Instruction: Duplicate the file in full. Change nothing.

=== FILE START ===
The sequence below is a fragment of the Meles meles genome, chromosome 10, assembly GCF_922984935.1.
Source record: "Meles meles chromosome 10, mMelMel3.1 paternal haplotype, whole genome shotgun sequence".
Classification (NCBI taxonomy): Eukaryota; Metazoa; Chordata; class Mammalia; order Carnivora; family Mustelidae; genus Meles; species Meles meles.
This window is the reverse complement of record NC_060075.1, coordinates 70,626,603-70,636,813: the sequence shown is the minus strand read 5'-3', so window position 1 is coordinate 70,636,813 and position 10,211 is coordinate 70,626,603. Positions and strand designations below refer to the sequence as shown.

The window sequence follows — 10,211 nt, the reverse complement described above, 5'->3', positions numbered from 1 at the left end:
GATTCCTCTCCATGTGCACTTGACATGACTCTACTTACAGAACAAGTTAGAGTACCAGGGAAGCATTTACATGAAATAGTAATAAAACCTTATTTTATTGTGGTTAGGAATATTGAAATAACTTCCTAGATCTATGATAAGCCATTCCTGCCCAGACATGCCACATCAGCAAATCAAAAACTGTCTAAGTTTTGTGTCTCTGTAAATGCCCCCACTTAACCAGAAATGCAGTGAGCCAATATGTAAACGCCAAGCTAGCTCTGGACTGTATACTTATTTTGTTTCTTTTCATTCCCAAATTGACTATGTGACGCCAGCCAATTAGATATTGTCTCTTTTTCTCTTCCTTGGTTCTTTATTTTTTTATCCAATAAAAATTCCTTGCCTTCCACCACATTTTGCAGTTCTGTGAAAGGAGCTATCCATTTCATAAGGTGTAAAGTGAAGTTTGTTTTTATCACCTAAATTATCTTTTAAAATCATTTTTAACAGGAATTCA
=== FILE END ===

The sequence below is a fragment of the Meles meles genome, chromosome 10, assembly GCF_922984935.1.
Source record: "Meles meles chromosome 10, mMelMel3.1 paternal haplotype, whole genome shotgun sequence".
Classification (NCBI taxonomy): Eukaryota; Metazoa; Chordata; class Mammalia; order Carnivora; family Mustelidae; genus Meles; species Meles meles.
This window is the reverse complement of record NC_060075.1, coordinates 70,626,603-70,636,813: the sequence shown is the minus strand read 5'-3', so window position 1 is coordinate 70,636,813 and position 10,211 is coordinate 70,626,603. Positions and strand designations below refer to the sequence as shown.

The window sequence follows — 10,211 nt, the reverse complement described above, 5'->3', positions numbered from 1 at the left end:
GATTCCTCTCCATGTGCACTTGACATGACTCTACTTACAGAACAAGTTAGAGTACCAGGGAAGCATTTACATGAAATAGTAATAAAACCTTATTTTATTGTGGTTAGGAATATTGAAATAACTTCCTAGATCTATGATAAGCCATTCCTGCCCAGACATGCCACATCAGCAAATCAAAAACTGTCTAAGTTTTGTGTCTCTGTAAATGCCCCCACTTAACCAGAAATGCAGTGAGCCAATATGTAAACGCCAAGCTAGCTCTGGACTGTATACTTATTTTGTTTCTTTTCATTCCCAAATTGACTATGTGACGCCAGCCAATTAGATATTGTCTCTTTTTCTCTTCCTTGGTTCTTTATTTTTTTATCCAATAAAAATTCCTTGCCTTCCACCACATTTTGCAGTTCTGTGAAAGGAGCTATCCATTTCATAAGGTGTAAAGTGAAGTTTGTTTTTATCACCTAAATTATCTTTTAAAATCATTTTTAACAGGAATTCA